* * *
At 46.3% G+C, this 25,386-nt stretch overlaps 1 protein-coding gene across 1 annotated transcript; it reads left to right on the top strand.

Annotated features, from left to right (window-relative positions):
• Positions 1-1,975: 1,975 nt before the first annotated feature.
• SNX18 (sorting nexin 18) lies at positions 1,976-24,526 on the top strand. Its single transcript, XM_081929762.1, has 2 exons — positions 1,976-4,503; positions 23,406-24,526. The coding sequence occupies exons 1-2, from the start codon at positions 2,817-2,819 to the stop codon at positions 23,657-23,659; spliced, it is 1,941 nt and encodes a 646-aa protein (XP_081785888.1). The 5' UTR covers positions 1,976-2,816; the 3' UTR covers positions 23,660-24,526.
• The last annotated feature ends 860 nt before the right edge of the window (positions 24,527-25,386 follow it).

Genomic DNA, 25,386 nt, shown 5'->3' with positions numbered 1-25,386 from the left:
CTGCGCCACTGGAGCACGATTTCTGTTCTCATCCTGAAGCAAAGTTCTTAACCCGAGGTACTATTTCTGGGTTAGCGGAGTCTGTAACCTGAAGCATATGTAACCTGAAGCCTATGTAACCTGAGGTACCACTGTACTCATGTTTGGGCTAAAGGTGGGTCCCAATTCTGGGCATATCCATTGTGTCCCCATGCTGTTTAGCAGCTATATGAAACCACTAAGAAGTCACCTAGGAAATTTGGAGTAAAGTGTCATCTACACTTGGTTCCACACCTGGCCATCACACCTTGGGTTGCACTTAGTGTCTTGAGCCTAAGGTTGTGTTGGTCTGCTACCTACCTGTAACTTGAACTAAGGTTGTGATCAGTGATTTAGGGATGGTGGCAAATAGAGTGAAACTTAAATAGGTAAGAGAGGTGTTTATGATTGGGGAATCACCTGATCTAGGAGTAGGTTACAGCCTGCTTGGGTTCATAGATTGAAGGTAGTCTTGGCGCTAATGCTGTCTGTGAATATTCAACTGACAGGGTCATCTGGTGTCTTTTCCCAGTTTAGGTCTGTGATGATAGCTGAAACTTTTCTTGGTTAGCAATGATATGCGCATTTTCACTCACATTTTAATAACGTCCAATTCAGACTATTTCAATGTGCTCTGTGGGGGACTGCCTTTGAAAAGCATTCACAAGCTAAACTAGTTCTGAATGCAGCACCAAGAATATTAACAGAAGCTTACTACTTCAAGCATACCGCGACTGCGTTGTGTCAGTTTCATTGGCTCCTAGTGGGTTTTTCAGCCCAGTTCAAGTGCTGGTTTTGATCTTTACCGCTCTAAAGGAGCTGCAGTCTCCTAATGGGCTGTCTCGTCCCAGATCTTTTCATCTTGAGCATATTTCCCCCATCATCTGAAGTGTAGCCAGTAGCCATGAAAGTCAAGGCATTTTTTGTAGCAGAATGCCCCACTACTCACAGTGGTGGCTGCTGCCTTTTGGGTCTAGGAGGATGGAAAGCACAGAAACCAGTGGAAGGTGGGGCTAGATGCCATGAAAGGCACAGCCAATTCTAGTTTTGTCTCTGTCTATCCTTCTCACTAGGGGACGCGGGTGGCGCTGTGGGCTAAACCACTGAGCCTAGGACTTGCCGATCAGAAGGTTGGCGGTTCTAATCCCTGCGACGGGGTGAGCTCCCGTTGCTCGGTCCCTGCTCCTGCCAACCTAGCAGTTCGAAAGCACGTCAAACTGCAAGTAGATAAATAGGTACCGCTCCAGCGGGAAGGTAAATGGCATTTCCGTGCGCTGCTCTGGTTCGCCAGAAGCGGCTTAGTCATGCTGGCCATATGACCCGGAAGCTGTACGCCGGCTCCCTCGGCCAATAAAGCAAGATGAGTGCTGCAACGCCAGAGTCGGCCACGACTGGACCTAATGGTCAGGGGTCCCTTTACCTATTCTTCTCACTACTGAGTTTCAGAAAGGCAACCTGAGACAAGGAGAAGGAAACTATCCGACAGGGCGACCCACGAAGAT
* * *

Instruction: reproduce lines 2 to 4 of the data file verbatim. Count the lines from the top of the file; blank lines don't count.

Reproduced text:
Annotated features, from left to right (window-relative positions):
• Positions 1-1,975: 1,975 nt before the first annotated feature.
• SNX18 (sorting nexin 18) lies at positions 1,976-24,526 on the top strand. Its single transcript, XM_081929762.1, has 2 exons — positions 1,976-4,503; positions 23,406-24,526. The coding sequence occupies exons 1-2, from the start codon at positions 2,817-2,819 to the stop codon at positions 23,657-23,659; spliced, it is 1,941 nt and encodes a 646-aa protein (XP_081785888.1). The 5' UTR covers positions 1,976-2,816; the 3' UTR covers positions 23,660-24,526.